The story of 17-year-old Grace Ann Miller is that of no ordinary runaway. Touching upon topics such as mental illness, teen pregnancy, and the relationship between victims and abductors, this is Grace’s account of weeks on the run, falling in love, and losing everything but her faith. After being missing for weeks, Grace turns up on the estate of international rock star Gavin Vault, half-dressed and yelling for help. Over the course of 24 hours, she holds an entire police force captive with incredulous tales of angels, demons, and war, intent on saving Gavin from lockup and her family from worry over her safety. Instead, authorities believe that Grace is ill, the victim of assault and suffering from a severely fractured mind as a result of Stockholm Syndrome. Undeterred, Grace reveals the secret existence of dark angels on Earth, an ancient prophecy, and a wretched curse steeped in biblical myth. Her claims set into motion an ages-old war, pitting sister against brother and light versus darkness, resulting in blood, death, and the loss of everything that matters. Faced with corrupt police officers, eager doctors, and accusing journalists, Grace must convince all of them that her delusions are actually the truth, with nothing but her word as proof.

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I had the chance to bombard Georgia with questions 😉

You wear so many hats. How do you manage to fit in all of the awesome work you do?

GM:  I’m pretty sure I’m failing miserably. I don’t sleep much, I eat very unhealthy things at odd hours and I get frequent headaches. That said, I try to dedicate one day/weekly to YALitChat – and that’s Wednesdays. The rest of the time is dedicated to being a publisher and author.

What was the first plot bunny that inspired Praefatio?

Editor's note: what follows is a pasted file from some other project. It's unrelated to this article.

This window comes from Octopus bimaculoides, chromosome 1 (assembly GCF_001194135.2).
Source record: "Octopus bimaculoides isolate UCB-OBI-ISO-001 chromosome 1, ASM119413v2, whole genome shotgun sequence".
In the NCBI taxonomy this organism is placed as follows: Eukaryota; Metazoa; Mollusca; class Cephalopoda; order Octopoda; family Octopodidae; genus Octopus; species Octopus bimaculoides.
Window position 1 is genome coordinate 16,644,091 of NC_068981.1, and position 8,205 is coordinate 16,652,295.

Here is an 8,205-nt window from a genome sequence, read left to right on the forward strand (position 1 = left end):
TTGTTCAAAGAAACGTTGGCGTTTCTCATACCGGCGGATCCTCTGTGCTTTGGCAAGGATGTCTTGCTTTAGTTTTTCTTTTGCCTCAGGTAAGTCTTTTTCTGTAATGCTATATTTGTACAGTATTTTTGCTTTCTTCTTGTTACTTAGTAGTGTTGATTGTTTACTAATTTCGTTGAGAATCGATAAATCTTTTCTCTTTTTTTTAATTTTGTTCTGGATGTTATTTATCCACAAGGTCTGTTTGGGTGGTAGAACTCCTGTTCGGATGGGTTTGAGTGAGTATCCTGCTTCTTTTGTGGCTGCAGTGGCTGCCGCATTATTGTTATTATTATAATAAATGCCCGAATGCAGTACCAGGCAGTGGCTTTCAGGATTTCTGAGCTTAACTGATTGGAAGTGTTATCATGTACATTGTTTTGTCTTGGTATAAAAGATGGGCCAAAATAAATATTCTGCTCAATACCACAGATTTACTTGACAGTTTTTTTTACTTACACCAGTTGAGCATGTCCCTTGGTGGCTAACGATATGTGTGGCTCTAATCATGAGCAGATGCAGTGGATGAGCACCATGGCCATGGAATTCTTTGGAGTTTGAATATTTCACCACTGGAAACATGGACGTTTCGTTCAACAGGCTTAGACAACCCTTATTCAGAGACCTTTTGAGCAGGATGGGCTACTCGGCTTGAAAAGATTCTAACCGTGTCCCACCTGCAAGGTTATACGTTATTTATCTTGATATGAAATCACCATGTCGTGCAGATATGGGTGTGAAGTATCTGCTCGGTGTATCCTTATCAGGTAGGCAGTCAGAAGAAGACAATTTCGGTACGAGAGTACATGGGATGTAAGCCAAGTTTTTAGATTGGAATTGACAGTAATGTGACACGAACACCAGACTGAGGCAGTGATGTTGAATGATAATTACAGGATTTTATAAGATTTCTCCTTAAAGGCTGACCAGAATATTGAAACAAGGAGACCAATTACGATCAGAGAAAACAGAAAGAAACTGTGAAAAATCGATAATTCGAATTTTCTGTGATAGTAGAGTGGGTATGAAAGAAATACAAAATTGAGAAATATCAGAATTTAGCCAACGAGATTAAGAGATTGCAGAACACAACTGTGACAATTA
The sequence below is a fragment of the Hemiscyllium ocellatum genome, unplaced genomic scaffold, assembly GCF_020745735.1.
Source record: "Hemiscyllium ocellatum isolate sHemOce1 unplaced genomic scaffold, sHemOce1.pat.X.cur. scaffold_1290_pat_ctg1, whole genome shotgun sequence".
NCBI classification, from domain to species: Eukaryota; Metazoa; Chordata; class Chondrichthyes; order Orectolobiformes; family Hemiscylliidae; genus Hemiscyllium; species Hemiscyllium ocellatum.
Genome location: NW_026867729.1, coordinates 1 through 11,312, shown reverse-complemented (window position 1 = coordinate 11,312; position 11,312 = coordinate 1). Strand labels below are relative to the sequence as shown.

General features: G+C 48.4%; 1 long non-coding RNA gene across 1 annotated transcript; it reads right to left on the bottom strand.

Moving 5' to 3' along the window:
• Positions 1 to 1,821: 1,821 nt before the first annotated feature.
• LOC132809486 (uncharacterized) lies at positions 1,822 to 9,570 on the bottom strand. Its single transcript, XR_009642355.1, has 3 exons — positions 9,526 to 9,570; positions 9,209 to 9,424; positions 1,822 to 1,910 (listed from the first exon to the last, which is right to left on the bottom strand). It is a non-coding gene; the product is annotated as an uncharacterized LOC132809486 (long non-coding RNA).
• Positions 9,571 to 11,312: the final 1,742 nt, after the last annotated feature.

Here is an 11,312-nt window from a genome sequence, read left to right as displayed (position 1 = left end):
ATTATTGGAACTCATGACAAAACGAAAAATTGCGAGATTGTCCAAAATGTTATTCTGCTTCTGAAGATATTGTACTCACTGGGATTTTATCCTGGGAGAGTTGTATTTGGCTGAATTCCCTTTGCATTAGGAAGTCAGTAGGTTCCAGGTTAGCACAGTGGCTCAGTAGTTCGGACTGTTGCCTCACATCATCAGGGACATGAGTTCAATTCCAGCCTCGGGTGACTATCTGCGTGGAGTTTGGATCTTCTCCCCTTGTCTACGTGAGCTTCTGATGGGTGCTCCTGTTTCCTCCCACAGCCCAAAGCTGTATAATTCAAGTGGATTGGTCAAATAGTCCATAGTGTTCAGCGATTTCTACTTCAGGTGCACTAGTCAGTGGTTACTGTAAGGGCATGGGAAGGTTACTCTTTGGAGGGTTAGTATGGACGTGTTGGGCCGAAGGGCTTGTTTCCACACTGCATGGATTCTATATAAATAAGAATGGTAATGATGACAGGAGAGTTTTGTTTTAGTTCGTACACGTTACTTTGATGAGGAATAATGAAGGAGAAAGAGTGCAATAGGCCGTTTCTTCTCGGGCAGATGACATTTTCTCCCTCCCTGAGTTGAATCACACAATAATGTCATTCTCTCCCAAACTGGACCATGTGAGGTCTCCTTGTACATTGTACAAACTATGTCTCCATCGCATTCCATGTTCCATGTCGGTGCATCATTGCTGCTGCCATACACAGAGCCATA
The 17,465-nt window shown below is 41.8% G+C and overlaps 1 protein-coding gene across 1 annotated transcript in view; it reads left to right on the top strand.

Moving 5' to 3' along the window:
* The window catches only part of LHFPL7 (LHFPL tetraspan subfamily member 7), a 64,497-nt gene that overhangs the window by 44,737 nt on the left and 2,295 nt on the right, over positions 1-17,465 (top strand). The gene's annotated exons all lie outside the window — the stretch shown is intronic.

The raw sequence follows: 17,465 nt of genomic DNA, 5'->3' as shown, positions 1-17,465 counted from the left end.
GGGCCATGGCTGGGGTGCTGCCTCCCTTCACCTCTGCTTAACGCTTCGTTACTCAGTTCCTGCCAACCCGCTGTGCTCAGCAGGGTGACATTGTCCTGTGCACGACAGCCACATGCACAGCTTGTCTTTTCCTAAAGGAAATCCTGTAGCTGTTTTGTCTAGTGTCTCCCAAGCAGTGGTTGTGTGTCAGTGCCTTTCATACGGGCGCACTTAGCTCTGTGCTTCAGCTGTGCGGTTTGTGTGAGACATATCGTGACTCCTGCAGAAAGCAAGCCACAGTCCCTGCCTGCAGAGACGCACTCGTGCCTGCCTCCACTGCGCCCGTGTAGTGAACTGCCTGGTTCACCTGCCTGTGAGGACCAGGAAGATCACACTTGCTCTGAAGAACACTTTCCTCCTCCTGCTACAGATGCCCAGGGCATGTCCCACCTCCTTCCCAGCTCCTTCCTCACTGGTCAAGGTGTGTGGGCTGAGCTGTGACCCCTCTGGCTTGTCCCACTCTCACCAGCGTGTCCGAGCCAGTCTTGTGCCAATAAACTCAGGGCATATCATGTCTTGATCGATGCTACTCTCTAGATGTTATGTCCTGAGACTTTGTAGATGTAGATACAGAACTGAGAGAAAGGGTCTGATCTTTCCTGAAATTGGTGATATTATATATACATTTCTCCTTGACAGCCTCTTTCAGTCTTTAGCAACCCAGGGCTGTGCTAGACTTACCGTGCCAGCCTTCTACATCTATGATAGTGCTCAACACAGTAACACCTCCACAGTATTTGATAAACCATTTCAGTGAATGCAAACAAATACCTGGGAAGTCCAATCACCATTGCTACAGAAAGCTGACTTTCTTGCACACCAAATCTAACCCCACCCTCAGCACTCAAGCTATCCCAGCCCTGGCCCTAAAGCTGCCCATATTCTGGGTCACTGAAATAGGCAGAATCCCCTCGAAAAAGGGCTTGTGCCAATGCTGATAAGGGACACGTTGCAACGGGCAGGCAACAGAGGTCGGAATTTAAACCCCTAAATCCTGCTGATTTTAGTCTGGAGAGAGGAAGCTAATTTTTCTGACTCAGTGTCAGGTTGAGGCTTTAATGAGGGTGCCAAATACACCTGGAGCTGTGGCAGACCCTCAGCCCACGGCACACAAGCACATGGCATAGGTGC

GM: They all came at one time – the girl with the incredulous story, the boy accused of unspeakable crimes and the incident that would change everything we believe.

If one song out there could define your book, what would it be?

GM: I listened to a ton of 30 Seconds to Mars while writing this book. I think A Beautiful Lie kind of sums it up though.

If you met your main character at a bar, how would you interact?

GM: First, I would be all fan girl and crazy. I know it. I have a major literary crush on Grace Ann Miller. I would be like, “Hey Girl. I created you. Don’t you love all those amazing kissing scenes I wrote for you?”

If you could live in any literary universe, which would it be?

GM: Wow. That’s a tough one. I think I would like to perhaps live in the world Delirium. Love hurts so much sometimes. People kill when they can’t have it. We wouldn’t have that problem.

Are you a plotter or a pantser?

GM:I hate plotting. Not gonna lie.

How has writing changed your life?

GM: Writing has brought be a wonderful community of people who are supportive. It has also afforded me the opportunity to do something I love – writing and publishing. It’s really been a blessing to me and many others.

What advice do you have for aspiring writers?

GM: Just write. Don’t worry about what others are writing or doing. Just write.

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About the Author

Goergia McBride Photo